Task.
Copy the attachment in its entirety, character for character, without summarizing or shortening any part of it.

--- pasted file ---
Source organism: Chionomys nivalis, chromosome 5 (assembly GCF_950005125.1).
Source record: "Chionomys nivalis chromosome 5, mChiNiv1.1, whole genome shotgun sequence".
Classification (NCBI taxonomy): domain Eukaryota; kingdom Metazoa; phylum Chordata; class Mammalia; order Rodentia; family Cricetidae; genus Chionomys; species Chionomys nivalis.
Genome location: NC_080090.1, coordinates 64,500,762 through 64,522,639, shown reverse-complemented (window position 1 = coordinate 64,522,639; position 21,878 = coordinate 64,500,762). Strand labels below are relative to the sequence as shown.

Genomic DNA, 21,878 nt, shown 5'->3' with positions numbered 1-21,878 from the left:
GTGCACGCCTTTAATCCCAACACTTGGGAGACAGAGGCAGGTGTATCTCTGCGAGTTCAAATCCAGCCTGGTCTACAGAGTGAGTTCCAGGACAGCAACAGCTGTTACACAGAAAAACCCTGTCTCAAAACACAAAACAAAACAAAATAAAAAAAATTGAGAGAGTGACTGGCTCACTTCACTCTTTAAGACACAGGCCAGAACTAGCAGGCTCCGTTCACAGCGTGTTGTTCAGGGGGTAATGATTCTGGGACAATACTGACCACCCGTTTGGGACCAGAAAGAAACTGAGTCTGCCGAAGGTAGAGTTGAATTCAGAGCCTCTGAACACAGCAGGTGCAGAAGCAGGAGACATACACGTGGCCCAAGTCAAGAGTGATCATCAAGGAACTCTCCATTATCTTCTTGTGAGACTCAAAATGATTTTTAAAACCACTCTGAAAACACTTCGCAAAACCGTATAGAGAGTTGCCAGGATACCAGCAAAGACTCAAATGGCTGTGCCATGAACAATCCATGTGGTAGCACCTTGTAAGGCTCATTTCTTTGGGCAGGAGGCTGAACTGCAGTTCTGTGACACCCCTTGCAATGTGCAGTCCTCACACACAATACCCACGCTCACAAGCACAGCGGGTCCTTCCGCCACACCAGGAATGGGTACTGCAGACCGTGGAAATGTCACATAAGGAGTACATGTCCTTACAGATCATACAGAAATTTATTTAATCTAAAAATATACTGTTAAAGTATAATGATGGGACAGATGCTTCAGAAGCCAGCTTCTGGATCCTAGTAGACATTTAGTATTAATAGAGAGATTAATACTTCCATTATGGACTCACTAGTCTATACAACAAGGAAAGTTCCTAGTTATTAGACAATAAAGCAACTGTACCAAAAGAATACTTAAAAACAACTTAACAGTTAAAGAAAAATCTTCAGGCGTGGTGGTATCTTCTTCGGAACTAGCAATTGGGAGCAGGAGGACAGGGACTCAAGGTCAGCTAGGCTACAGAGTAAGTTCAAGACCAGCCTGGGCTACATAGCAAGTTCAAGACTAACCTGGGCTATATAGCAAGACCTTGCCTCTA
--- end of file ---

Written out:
Source organism: Chionomys nivalis, chromosome 5 (assembly GCF_950005125.1).
Source record: "Chionomys nivalis chromosome 5, mChiNiv1.1, whole genome shotgun sequence".
Classification (NCBI taxonomy): domain Eukaryota; kingdom Metazoa; phylum Chordata; class Mammalia; order Rodentia; family Cricetidae; genus Chionomys; species Chionomys nivalis.
Genome location: NC_080090.1, coordinates 64,500,762 through 64,522,639, shown reverse-complemented (window position 1 = coordinate 64,522,639; position 21,878 = coordinate 64,500,762). Strand labels below are relative to the sequence as shown.

Genomic DNA, 21,878 nt, shown 5'->3' with positions numbered 1-21,878 from the left:
GTGCACGCCTTTAATCCCAACACTTGGGAGACAGAGGCAGGTGTATCTCTGCGAGTTCAAATCCAGCCTGGTCTACAGAGTGAGTTCCAGGACAGCAACAGCTGTTACACAGAAAAACCCTGTCTCAAAACACAAAACAAAACAAAATAAAAAAAATTGAGAGAGTGACTGGCTCACTTCACTCTTTAAGACACAGGCCAGAACTAGCAGGCTCCGTTCACAGCGTGTTGTTCAGGGGGTAATGATTCTGGGACAATACTGACCACCCGTTTGGGACCAGAAAGAAACTGAGTCTGCCGAAGGTAGAGTTGAATTCAGAGCCTCTGAACACAGCAGGTGCAGAAGCAGGAGACATACACGTGGCCCAAGTCAAGAGTGATCATCAAGGAACTCTCCATTATCTTCTTGTGAGACTCAAAATGATTTTTAAAACCACTCTGAAAACACTTCGCAAAACCGTATAGAGAGTTGCCAGGATACCAGCAAAGACTCAAATGGCTGTGCCATGAACAATCCATGTGGTAGCACCTTGTAAGGCTCATTTCTTTGGGCAGGAGGCTGAACTGCAGTTCTGTGACACCCCTTGCAATGTGCAGTCCTCACACACAATACCCACGCTCACAAGCACAGCGGGTCCTTCCGCCACACCAGGAATGGGTACTGCAGACCGTGGAAATGTCACATAAGGAGTACATGTCCTTACAGATCATACAGAAATTTATTTAATCTAAAAATATACTGTTAAAGTATAATGATGGGACAGATGCTTCAGAAGCCAGCTTCTGGATCCTAGTAGACATTTAGTATTAATAGAGAGATTAATACTTCCATTATGGACTCACTAGTCTATACAACAAGGAAAGTTCCTAGTTATTAGACAATAAAGCAACTGTACCAAAAGAATACTTAAAAACAACTTAACAGTTAAAGAAAAATCTTCAGGCGTGGTGGTATCTTCTTCGGAACTAGCAATTGGGAGCAGGAGGACAGGGACTCAAGGTCAGCTAGGCTACAGAGTAAGTTCAAGACCAGCCTGGGCTACATAGCAAGTTCAAGACTAACCTGGGCTATATAGCAAGACCTTGCCTCTA